Millions of people in the U.S. and around the world experience psoriasis and psoriatic arthritis, and there is no cure, yet.
Psoriasis by the Numbers
- According to current studies, more than 8 million Americans have psoriasis. 
- 125 million people worldwide — 2 to 3 percent of the total population — have psoriasis, according to the World Psoriasis Day consortium.
- An estimated 30 percent of people with psoriasis also develop psoriatic arthritis. 
- Psoriasis prevalence in African Americans is 1.5 percent compared to 3.6 percent of Caucasians. 
- Psoriasis is likely to be underdiagnosed among African-Americans and other individuals with skin of color due to differences in clinical presentation. 
Quality of Life
- Psoriasis is not a cosmetic problem. Nearly 60 percent of people with psoriasis reported their disease to be a large problem in their everyday life. 
- Nearly 40 percent with psoriatic arthritis reported their disease to be a large problem in everyday life. 
- Patients with moderate to severe psoriasis experienced a greater negative impact on their quality of life. 
- Psoriasis has a greater impact on the quality of life in women and younger patients.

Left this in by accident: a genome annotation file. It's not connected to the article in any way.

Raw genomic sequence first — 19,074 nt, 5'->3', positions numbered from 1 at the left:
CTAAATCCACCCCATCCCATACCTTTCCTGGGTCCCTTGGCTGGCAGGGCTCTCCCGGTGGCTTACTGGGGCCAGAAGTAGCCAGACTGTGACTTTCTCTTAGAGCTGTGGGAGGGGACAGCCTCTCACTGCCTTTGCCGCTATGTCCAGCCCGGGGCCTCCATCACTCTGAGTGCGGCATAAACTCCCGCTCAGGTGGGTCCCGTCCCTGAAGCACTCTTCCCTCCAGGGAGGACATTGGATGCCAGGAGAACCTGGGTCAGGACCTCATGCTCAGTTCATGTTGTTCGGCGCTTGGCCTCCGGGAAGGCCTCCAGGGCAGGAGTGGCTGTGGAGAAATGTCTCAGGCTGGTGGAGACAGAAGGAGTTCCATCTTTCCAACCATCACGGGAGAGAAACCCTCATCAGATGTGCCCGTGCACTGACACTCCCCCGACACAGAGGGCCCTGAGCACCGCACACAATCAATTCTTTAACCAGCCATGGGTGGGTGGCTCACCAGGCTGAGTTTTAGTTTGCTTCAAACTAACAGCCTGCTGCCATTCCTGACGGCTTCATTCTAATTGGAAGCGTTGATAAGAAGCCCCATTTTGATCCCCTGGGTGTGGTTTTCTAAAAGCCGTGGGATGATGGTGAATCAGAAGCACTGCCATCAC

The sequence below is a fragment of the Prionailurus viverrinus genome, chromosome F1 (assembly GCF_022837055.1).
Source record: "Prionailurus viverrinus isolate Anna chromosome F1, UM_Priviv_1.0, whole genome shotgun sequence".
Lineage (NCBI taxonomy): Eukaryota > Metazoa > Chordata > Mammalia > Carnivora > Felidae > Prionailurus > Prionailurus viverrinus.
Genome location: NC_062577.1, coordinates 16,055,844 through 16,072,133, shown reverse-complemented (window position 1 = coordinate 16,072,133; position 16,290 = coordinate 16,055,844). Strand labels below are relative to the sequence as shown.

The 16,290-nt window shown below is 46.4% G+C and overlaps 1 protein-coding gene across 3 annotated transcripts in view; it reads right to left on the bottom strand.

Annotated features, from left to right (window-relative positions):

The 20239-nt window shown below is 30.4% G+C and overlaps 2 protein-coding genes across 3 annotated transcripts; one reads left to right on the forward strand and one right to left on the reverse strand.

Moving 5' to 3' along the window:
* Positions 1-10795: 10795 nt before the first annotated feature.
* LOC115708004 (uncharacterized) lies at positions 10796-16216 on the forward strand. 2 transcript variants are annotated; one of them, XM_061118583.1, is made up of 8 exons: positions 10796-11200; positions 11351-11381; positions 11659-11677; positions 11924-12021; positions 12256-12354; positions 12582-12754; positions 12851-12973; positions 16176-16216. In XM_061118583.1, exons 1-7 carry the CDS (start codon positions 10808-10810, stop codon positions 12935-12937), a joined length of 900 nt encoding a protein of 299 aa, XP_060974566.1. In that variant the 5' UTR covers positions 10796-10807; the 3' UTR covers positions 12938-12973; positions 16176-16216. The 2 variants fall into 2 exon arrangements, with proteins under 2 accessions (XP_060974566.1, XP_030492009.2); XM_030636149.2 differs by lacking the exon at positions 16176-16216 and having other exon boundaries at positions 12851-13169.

- Individuals with psoriasis experience higher rates of many comorbidities, including cardiovascular disease, heart attack , stroke , metabolic syndrome , and depression , among others.
Age of Onset
- Psoriasis can appear at any age, but often has two peaks of onset. The first is between 20 – 30 years of age and the second between 50 – 60 years of age. 
- Psoriatic arthritis usually develops between the ages of 30 and 50, but can develop at any age.
- The National Psoriasis Foundation defines mild psoriasis as affecting less than 3 percent of the body; 3 percent to 10 percent is considered moderate; more than 10 percent is considered severe. For most individuals, your hand is about the same as 1 percent of the skin surface.
- However, the severity of psoriasis is also measured by how psoriasis affects a person's quality of life. Nearly one-quarter of people with psoriasis have cases that are considered moderate to severe. 
- Patients with psoriasis incur annual health care costs that are significantly greater than those of the general population and may amount to $135 billion annually (2013, U.S. $). 
- In the United States, the economic burden of psoriasis is substantial because this disease results in considerable negative physical, psychiatric, and social consequences. 
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Last updated on 12/21/2022 by the National Psoriasis Foundation.